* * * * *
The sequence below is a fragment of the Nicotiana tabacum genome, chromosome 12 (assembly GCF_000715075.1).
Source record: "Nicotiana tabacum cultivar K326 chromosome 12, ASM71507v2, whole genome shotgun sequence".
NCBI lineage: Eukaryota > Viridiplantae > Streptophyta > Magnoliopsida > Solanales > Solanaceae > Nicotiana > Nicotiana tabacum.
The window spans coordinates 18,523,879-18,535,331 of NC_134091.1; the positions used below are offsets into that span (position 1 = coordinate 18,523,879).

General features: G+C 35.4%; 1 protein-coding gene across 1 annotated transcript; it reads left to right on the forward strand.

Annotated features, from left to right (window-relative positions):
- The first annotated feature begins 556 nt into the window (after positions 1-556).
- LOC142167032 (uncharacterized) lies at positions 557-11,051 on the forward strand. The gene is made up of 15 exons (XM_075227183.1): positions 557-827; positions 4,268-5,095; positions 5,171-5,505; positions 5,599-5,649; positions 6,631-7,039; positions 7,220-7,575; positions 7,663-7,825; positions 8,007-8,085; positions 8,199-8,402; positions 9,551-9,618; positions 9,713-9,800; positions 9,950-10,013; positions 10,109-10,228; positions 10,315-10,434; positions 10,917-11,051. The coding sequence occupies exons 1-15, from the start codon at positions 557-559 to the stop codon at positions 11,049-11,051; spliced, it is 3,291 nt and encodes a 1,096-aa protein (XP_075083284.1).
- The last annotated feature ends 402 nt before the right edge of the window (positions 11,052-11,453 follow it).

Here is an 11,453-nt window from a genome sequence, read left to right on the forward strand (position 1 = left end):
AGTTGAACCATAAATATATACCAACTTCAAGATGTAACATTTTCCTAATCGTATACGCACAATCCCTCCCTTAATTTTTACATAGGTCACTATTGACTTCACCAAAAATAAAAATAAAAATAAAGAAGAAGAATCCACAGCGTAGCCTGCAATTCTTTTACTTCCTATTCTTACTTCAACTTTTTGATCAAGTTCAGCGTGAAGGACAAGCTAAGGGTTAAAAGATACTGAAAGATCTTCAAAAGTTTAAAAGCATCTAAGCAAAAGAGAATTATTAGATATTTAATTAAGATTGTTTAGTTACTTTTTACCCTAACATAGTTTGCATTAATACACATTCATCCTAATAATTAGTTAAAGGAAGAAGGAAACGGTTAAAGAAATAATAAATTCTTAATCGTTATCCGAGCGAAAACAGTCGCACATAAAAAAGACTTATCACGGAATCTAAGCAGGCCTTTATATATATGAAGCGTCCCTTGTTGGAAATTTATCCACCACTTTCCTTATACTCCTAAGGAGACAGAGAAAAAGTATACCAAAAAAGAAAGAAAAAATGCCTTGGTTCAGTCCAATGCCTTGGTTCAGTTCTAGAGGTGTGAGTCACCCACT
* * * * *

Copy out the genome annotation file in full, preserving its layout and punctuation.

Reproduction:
The sequence below is a fragment of the Nicotiana tabacum genome, chromosome 12 (assembly GCF_000715075.1).
Source record: "Nicotiana tabacum cultivar K326 chromosome 12, ASM71507v2, whole genome shotgun sequence".
NCBI lineage: Eukaryota > Viridiplantae > Streptophyta > Magnoliopsida > Solanales > Solanaceae > Nicotiana > Nicotiana tabacum.
The window spans coordinates 18,523,879-18,535,331 of NC_134091.1; the positions used below are offsets into that span (position 1 = coordinate 18,523,879).

General features: G+C 35.4%; 1 protein-coding gene across 1 annotated transcript; it reads left to right on the forward strand.

Annotated features, from left to right (window-relative positions):
- The first annotated feature begins 556 nt into the window (after positions 1-556).
- LOC142167032 (uncharacterized) lies at positions 557-11,051 on the forward strand. The gene is made up of 15 exons (XM_075227183.1): positions 557-827; positions 4,268-5,095; positions 5,171-5,505; positions 5,599-5,649; positions 6,631-7,039; positions 7,220-7,575; positions 7,663-7,825; positions 8,007-8,085; positions 8,199-8,402; positions 9,551-9,618; positions 9,713-9,800; positions 9,950-10,013; positions 10,109-10,228; positions 10,315-10,434; positions 10,917-11,051. The coding sequence occupies exons 1-15, from the start codon at positions 557-559 to the stop codon at positions 11,049-11,051; spliced, it is 3,291 nt and encodes a 1,096-aa protein (XP_075083284.1).
- The last annotated feature ends 402 nt before the right edge of the window (positions 11,052-11,453 follow it).

Here is an 11,453-nt window from a genome sequence, read left to right on the forward strand (position 1 = left end):
AGTTGAACCATAAATATATACCAACTTCAAGATGTAACATTTTCCTAATCGTATACGCACAATCCCTCCCTTAATTTTTACATAGGTCACTATTGACTTCACCAAAAATAAAAATAAAAATAAAGAAGAAGAATCCACAGCGTAGCCTGCAATTCTTTTACTTCCTATTCTTACTTCAACTTTTTGATCAAGTTCAGCGTGAAGGACAAGCTAAGGGTTAAAAGATACTGAAAGATCTTCAAAAGTTTAAAAGCATCTAAGCAAAAGAGAATTATTAGATATTTAATTAAGATTGTTTAGTTACTTTTTACCCTAACATAGTTTGCATTAATACACATTCATCCTAATAATTAGTTAAAGGAAGAAGGAAACGGTTAAAGAAATAATAAATTCTTAATCGTTATCCGAGCGAAAACAGTCGCACATAAAAAAGACTTATCACGGAATCTAAGCAGGCCTTTATATATATGAAGCGTCCCTTGTTGGAAATTTATCCACCACTTTCCTTATACTCCTAAGGAGACAGAGAAAAAGTATACCAAAAAAGAAAGAAAAAATGCCTTGGTTCAGTCCAATGCCTTGGTTCAGTTCTAGAGGTGTGAGTCACCCACT